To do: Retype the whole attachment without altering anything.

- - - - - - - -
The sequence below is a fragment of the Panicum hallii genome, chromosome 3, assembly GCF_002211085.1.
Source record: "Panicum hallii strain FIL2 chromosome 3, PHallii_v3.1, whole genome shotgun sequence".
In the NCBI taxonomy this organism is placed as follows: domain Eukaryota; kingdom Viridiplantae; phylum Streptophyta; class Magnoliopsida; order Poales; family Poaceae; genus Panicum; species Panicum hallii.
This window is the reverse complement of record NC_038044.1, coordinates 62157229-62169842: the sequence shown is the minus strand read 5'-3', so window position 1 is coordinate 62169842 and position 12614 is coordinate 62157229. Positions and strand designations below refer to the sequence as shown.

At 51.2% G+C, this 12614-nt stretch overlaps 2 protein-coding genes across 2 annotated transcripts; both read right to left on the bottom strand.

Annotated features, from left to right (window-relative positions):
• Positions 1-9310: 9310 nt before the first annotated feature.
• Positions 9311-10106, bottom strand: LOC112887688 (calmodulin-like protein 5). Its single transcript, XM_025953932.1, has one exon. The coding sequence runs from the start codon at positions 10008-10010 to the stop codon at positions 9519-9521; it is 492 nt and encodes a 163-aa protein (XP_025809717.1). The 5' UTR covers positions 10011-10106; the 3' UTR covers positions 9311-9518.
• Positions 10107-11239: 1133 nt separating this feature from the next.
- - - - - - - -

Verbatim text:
The sequence below is a fragment of the Panicum hallii genome, chromosome 3, assembly GCF_002211085.1.
Source record: "Panicum hallii strain FIL2 chromosome 3, PHallii_v3.1, whole genome shotgun sequence".
In the NCBI taxonomy this organism is placed as follows: domain Eukaryota; kingdom Viridiplantae; phylum Streptophyta; class Magnoliopsida; order Poales; family Poaceae; genus Panicum; species Panicum hallii.
This window is the reverse complement of record NC_038044.1, coordinates 62157229-62169842: the sequence shown is the minus strand read 5'-3', so window position 1 is coordinate 62169842 and position 12614 is coordinate 62157229. Positions and strand designations below refer to the sequence as shown.

At 51.2% G+C, this 12614-nt stretch overlaps 2 protein-coding genes across 2 annotated transcripts; both read right to left on the bottom strand.

Annotated features, from left to right (window-relative positions):
• Positions 1-9310: 9310 nt before the first annotated feature.
• Positions 9311-10106, bottom strand: LOC112887688 (calmodulin-like protein 5). Its single transcript, XM_025953932.1, has one exon. The coding sequence runs from the start codon at positions 10008-10010 to the stop codon at positions 9519-9521; it is 492 nt and encodes a 163-aa protein (XP_025809717.1). The 5' UTR covers positions 10011-10106; the 3' UTR covers positions 9311-9518.
• Positions 10107-11239: 1133 nt separating this feature from the next.